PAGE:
Aaron Yoon - Faculty & Research - Harvard Business School
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Aaron Yoon

Doctoral Student

Aaron S. Yoon is a doctoral candidate in Accounting and his research interests are in the capital markets (institutional investors, portfolio management, security analysts, and sustainability), with a focus on the forces and mechanisms that shape accounting information.

Prior to Harvard, Yoon worked as an equity trader and quant research analyst at Credit Suisse and also controlled air traffic in the 8th US Army. He holds an MA in Economics and BA in Economics and Mathematical Methods in the Social Sciences from Northwestern University.

Journal Articles
  1. Corporate Sustainability: First Evidence on Materiality

    Mozaffar Khan, George Serafeim and Aaron Yoon

    Using newly available materiality classifications of sustainability topics, we develop a novel dataset by hand-mapping sustainability investments classified as material for each industry into firm-specific sustainability ratings. This allows us to present new evidence on the value implications of sustainability investments. Using both calendar-time portfolio stock return regressions and firm-level panel regressions we find that firms with good ratings on material sustainability issues significantly outperform firms with poor ratings on these issues. In contrast, firms with good ratings on immaterial sustainability issues do not significantly outperform firms with poor ratings on the same issues. These results are confirmed when we analyze future changes in accounting performance. The results have implications for asset managers who have committed to the integration of sustainability factors in their capital allocation decisions.

    Keywords: sustainability; Investments; corporate social responsibility; accounting; corporate reporting; regulation; Corporate Social Responsibility and Impact; Integrated Corporate Reporting; Investment; Corporate Governance;


    Khan, Mozaffar, George Serafeim, and Aaron Yoon. "Corporate Sustainability: First Evidence on Materiality." Accounting Review 91, no. 6 (November 2016).  View Details
Working Papers
  1. Private and Public Disclosures in Countries with Weak Institutional Environments: Evidence from Shanghai-Hong Kong Connect

    Aaron Yoon

    I study firms’ use of disclosure to build investor confidence when they operate in a market where the institutions that support the supply of credible information are weak. Using the announcement of a regulation that allowed foreigners to invest in select Shanghai firms, I examine how the eligible firms responded vis-à-vis the ineligible firms. I find that the eligible firms increased private disclosures ahead of the new regime’s implementation, motivated by their desire to attract capital. Those firms experienced an increase in foreign investment after the regulation’s implementation and exhibited higher foreign holdings and lower volatility during a subsequent market crash. Taken together, the results suggest that disclosure is a mechanism which firms use to build trust and credibility towards sophisticated investors.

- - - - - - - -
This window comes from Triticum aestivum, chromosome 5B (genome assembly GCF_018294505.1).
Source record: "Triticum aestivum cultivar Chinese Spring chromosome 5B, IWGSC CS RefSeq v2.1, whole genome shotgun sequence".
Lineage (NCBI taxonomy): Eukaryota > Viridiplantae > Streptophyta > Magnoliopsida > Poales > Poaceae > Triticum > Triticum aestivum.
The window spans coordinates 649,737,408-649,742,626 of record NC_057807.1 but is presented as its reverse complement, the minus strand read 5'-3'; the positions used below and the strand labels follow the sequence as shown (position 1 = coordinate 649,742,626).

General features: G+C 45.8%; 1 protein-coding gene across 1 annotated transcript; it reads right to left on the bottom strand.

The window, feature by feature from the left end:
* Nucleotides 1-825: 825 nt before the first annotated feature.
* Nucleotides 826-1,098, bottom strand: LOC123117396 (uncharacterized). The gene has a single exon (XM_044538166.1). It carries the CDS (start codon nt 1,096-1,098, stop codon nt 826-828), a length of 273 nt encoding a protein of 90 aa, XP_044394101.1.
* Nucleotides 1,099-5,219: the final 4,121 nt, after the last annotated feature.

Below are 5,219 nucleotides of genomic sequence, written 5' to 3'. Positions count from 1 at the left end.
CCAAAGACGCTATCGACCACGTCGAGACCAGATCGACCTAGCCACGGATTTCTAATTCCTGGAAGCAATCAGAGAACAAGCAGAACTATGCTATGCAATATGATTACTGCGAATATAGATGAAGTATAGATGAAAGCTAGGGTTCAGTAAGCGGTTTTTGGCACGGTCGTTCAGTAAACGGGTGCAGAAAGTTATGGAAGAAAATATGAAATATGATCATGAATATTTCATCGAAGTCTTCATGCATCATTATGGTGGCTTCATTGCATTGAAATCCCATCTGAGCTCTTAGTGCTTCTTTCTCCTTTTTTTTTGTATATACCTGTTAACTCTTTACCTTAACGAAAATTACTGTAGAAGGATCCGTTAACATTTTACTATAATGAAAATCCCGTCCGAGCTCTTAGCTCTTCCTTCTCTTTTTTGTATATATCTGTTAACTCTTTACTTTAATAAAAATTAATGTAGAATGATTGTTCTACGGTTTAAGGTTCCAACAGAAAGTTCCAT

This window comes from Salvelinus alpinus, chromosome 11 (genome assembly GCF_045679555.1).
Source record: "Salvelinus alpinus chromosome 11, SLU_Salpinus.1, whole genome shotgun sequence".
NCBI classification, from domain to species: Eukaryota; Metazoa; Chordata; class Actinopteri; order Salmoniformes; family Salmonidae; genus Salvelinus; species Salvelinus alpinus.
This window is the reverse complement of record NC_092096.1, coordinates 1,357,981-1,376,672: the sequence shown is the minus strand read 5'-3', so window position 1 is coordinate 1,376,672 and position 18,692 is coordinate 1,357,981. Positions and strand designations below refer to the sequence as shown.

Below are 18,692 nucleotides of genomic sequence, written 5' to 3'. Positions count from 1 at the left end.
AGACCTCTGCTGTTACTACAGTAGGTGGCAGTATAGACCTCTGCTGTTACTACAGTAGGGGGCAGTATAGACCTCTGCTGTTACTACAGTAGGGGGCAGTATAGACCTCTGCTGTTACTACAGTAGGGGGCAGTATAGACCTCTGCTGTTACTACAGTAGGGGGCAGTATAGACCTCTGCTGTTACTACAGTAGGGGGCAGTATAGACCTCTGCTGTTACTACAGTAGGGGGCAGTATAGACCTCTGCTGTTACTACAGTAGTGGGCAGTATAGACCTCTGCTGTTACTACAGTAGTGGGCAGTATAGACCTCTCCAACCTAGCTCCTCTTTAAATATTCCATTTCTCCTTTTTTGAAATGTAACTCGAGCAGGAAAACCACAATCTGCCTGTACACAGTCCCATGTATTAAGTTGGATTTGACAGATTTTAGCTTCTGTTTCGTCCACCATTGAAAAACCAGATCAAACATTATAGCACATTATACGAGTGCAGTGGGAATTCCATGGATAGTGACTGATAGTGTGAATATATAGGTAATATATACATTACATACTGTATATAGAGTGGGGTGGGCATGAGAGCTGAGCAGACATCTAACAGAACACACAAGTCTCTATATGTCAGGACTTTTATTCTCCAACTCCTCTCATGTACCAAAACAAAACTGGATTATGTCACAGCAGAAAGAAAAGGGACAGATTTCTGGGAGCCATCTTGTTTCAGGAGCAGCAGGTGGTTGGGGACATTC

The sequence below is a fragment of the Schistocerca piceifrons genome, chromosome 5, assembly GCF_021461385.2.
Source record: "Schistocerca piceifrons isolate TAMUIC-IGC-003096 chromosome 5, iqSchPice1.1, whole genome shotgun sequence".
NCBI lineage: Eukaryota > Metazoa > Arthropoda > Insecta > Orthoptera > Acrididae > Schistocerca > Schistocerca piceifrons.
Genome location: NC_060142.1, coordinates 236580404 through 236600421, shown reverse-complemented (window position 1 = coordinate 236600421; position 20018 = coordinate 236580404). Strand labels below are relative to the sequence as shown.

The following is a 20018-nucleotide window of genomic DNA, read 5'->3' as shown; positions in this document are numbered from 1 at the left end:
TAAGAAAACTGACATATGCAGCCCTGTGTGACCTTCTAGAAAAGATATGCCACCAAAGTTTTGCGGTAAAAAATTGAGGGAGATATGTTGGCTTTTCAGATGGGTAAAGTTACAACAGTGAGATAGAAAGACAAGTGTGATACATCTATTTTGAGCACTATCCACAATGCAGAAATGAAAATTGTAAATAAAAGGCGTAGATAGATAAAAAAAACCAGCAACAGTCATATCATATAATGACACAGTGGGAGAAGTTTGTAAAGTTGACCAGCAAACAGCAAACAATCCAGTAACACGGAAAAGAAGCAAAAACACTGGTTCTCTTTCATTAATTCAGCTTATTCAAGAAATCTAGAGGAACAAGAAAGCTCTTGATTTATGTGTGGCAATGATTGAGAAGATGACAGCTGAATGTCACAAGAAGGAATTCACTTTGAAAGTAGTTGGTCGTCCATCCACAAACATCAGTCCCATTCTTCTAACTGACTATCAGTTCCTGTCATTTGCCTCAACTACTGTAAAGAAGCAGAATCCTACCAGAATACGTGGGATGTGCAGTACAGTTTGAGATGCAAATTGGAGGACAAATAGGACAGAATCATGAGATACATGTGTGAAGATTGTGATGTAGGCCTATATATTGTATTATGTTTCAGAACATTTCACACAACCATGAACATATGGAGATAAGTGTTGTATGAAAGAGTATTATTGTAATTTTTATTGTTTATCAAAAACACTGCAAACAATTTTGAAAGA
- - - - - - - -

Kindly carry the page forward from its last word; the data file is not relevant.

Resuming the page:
Keywords: Corporate Disclosure; Reputation; Institutional Investing; Trust;

  2. Shareholder Activism on Sustainability Issues

    Jody Grewal, George Serafeim and Aaron Yoon

    Shareholder activism on sustainability issues has become increasingly prevalent over the years, with the number of proposals filed doubling from 1999 to 2013. We use recent innovations in accounting standard setting to classify 2,665 shareholder proposals that address environmental, social, and governance (ESG) issues as financially material or immaterial, and we analyze how proposals on material versus immaterial issues affect firms’ subsequent ESG performance and market valuation. We find that 58% of the shareholder proposals in our sample are filed on immaterial issues. We document that filing shareholder proposals is effective at improving the performance of the company on the focal ESG issue, even though such proposals nearly never received majority support. Improvements occur across both material and immaterial issues. Proposals on immaterial issues are associated with subsequent declines in firm valuation while proposals on material issues are associated with subsequent increases in firm value. We show that companies increase performance on immaterial issues because of agency problems, low awareness of the materiality of ESG issues, and attempts to divert attention from poor performance on material issues.

    Keywords: sustainability; activism; Activist Investors; Activist shareholder; corporate social responsibility; corporate accountability; environment; Corporate performance; corporate governance; Corporate Accountability; Corporate Social Responsibility and Impact; Performance; Environmental Sustainability; Corporate Governance; Business and Shareholder Relations; Investment Activism;


    Grewal, Jody, George Serafeim, and Aaron Yoon. "Shareholder Activism on Sustainability Issues." Harvard Business School Working Paper, No. 17-003, July 2016.  View Details